Category Archives: Albert Richard

Letter to Albert Richard (February 7, 1870)

February 7, 1870

My friend and brother – Forgive me my long silence, and you will forgive me for it I am sure when you know the cause of it. – In response to the question that you ask me, you and Mme D. Z. [André Bastelica], I respond: Yes, the affairs of Mr A. S. [Russia] are very serious and they should become still more serious in the spring. The debacle in that house is imminent, and God alone knows what will result from it! Will it be a failed, fraudulent bankruptcy? Will it be a complete and open bankruptcy? It is impossible to surmise. What is certain is that the position is very serious, and that in a month, in two months at the most, there will be a ruckus. This business has absolutely absorbed me for a month – I have not had a moment to write a letter. We have done all that it was possible to do – The bow is bent, arrow will take flight, and then we will see what will occur. – We have nothing to reproach ourselves for, for we have fulfilled our duty to the end. Ah! My dear friend, how these lads work over there what disciplined and serious organization and what power of collective action, where all the individualities are effaced giv[ing] up even their names, [as well as] all reputation, all conceit, all glory –  taking for themselves only the risks, the dangers, the harshest privations, but with that the consciousness of being a force and of doing – You have not forgotten my young savage? Well, he has returned – He has accomplished exploits that among you no one would believe – He has suffered horribly, taken, beaten half to death, liberated and starting again with more vigor. And they are all like that – The individual has disappeared – and in the place of the individuals the legion, invisible, unknown and present everywhere – acting everywhere – dying and being reborn each day – they have been apprehended by the dozens, they rise up by the hundreds – the individual perish, but the legion is immortal – and each day more powerful – because it has pushed deep roots into the world of the black hands and drawn from this world a mass of recruits –

That is the organization that I have dreamed, that I still dream and that I want for you – Unfortunately, you are still [attached to] individual heroism, the need for individual display – to dramatic effects and historic ostentations –  This is why power escapes you and [in the realm] of action there remains to you only rumors and phrases – Do not write to me that I can become, if I desire it, the Garibaldi of Socialism – I do not much care about becoming a Garibaldi and playing any role. My dear friend, I will die and the worms will eat me – But I want our idea to triumph. I want the black hands to be really emancipated from all the authorities and all the heroes, present and to come – I want for the triumph of our idea not the more or less dramatic exhibition of my own person, not my power, but our power – the power of our collectivity, of our organization and collective action, in favor of which I am the first ready to abdicate and annul my name and my person. My dear friend, the time of brilliant historical individualities is passed, and so much the better. That is the true token of the triumph of democracy – See with what rapidity the individualities are absorbed, consumed, devoured by the collectivity, by that giant with several millions heads that is called the people – And once again, so much the better – Study well the character of our era – there is a characteristic opposition of the mass against every authority and against every individual who would like to impose themselves – The mass is right – it is in [sympathy with] our program – No individual would have power any longer – there would no longer be order, nor public authority – And what must take its place, in order that the revolutionary anarchy does not result in reaction – The collective action of an invisible organization spread over a whole country – If we do not form that organization, we will never escape from the powerlessness – You who love to think, have you never reflected on the principal cause of the power and vitality of the order of the Jesuits? Do you want me to name that cause? Well, my friend, it is the absolute effacement of individuals in the will, the organization and the action of the collective – And I ask you, for men who are really strong, passionate and serious, is this  such a great sacrifice? It is the sacrifice of appearance to reality, of vainglory to a real power, of phrases to action action – That is the sacrifice that I ask of all our friends and of which I am always ready to give the first example – I do not want to be Me, I want to be Us. For, I will repeat it a thousand times, it is only on this condition that we will triumph, that our idea will triumph – Well! that triumph, it is my only passion.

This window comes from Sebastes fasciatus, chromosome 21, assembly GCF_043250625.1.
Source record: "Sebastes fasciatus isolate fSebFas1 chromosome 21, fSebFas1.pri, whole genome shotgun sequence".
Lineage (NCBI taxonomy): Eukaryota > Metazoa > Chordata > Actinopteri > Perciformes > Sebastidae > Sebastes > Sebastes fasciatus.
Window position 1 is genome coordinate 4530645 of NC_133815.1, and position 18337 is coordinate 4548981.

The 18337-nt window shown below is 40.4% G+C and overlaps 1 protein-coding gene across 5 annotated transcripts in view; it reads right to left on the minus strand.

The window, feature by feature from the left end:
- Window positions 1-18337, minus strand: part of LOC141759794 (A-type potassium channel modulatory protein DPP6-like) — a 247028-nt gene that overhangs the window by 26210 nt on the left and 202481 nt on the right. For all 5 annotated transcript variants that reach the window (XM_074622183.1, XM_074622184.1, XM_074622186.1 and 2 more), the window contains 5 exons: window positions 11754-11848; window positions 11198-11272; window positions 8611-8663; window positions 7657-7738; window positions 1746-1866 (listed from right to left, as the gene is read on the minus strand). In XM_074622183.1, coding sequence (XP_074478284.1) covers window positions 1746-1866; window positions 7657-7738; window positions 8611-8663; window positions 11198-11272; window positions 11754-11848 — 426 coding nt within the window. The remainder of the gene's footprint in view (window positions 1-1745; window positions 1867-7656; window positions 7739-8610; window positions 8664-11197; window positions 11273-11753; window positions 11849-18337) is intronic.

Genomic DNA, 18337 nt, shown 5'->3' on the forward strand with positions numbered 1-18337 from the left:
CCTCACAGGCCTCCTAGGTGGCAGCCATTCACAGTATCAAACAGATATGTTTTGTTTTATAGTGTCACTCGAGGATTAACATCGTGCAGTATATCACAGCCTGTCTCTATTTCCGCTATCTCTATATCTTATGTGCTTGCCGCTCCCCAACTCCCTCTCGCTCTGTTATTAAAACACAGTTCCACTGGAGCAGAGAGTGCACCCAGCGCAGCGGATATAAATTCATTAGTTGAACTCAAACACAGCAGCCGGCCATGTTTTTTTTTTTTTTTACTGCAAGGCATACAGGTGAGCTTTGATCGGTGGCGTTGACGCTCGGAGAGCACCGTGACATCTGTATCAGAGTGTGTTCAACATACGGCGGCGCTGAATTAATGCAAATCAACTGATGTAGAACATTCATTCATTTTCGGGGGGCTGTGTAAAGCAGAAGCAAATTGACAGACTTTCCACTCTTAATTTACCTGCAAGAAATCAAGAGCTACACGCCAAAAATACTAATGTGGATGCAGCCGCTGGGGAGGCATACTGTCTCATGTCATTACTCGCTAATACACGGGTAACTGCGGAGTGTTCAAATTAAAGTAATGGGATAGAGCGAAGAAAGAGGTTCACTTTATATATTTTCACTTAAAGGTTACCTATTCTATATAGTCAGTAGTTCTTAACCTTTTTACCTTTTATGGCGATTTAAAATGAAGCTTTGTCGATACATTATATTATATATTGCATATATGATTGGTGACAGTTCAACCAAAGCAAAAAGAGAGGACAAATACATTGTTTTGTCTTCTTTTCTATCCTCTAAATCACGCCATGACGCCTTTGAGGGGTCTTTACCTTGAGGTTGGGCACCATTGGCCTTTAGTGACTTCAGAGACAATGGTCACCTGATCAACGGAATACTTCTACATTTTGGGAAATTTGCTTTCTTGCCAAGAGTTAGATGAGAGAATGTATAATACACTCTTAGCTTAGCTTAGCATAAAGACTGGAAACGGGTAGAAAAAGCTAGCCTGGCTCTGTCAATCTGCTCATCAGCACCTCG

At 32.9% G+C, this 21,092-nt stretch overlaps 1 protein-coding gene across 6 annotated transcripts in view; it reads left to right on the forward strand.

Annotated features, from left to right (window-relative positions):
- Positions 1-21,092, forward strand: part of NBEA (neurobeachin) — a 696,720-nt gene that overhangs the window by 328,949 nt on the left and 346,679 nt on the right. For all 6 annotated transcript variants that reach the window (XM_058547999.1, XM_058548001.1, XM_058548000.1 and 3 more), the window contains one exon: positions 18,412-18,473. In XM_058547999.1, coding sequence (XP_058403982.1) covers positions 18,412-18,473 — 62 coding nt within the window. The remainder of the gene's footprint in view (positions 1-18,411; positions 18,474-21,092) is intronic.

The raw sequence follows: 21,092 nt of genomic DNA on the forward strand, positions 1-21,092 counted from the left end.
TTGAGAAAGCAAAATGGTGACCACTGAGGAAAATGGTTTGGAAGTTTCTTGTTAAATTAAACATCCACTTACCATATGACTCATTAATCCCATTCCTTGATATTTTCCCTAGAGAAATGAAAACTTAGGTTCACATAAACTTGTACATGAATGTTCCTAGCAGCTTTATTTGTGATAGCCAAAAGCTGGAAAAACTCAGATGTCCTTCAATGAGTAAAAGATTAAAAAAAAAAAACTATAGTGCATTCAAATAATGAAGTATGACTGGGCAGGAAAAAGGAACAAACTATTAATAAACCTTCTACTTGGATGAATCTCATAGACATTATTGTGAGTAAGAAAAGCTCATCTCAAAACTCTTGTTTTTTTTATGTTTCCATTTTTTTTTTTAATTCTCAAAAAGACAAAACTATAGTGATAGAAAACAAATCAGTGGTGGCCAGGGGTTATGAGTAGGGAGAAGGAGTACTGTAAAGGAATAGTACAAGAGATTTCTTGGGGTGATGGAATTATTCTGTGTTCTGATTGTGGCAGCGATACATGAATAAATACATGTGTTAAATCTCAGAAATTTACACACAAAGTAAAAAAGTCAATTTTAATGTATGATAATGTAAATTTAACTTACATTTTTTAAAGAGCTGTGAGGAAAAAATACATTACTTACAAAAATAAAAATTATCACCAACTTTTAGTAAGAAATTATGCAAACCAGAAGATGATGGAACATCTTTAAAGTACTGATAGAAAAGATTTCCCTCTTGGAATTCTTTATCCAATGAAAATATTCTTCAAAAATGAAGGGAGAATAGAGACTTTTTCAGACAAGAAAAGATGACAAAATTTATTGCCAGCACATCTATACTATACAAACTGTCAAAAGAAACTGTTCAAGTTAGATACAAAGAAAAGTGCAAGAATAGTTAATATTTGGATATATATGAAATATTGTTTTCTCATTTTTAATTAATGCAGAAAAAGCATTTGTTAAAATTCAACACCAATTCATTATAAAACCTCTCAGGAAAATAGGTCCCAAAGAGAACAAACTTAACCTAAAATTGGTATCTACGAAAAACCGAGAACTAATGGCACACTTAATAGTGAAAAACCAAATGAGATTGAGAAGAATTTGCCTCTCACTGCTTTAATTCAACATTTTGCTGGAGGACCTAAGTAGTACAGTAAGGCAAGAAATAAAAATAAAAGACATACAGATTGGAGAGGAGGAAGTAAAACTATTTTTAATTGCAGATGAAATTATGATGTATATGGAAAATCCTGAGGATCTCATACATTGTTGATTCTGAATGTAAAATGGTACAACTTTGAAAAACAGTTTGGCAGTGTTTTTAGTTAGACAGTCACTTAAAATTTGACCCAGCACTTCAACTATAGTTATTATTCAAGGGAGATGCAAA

That is, my friends a preface to my long letter, which I will send to you when affairs permit me to finish it – I await the rich cousin from day to day and I am full of hope – So be patient –

Friends urge me to make a visit to Mme P. [Paris] – Yes – after the arrival of the cousin – With regard to Mr D. U. [Benoit Malon], I have done well not to respond to you right away, since that has given you the time to change your opinion regarding him – It is not, however, necessary to reject him, but preserve him only in the external fat that covers your heart; not in the very depths – I would say the same thing with regard to Mme D. [U] [Aristide Rey], not as an individual – he is charming, but in collective relations – then he is useless and even harmful – he is demoralizing – He is a being who will remain eternally colorless and whose sentimentality will always deliver him up to bourgeois socialism – My dear friend, I speak from experience – And I assure you, I love you a great deal – but I love even more our cause, to which we cannot give ourselves halfway – All or nothing – well, it will never manage to constitute a whole. It is demoralized by the circle of Elie Reclus and Mme André Léo, the nymph Egeria to all of them, who are demoralized in their turn by the millionaire socialist, Saint-Simonian Charles Le Monnier – So I ask you very seriously, dear friend, to keep Mr and Mme D. U. outside of our private circle, without them suspecting it however. Kept well outside, they could be useful and used on occasion. – To undertake the great means, it is first necessary to have a few means, [and] that is what I hope to find soon – with the arrival of my cousin. Mme D. T. [The League of Peace and Liberty] is an excellent and useful person, but is yet to be absolutely with us. Have you see Mr C. S. [Paul Robin] who was going to make a visit to Mme P.? He will be quite useful to us there, although it is not a strong man. He has the microscopic and not telescopic mind. – I must say that the persons with whom I am happiest at this hour, less naturally the friends Mr A. S. – are Mr and Mme E. F. [Gaspar Sentinon and Rafael Farga i Pellicer] – they have understood that in order to constitute a power, collective action is required, but that this is impossible without serious organization, which is in its turn impossible without the observation of the rules – The observe they and they make some amazing progress – Bu the way, Mr E. F. complains that you little or no [help] with a compatriot whom he has recommended to you, and who has returned, he says, as stupid, that is to say, as rabidly political and as little a Socialist as when he left –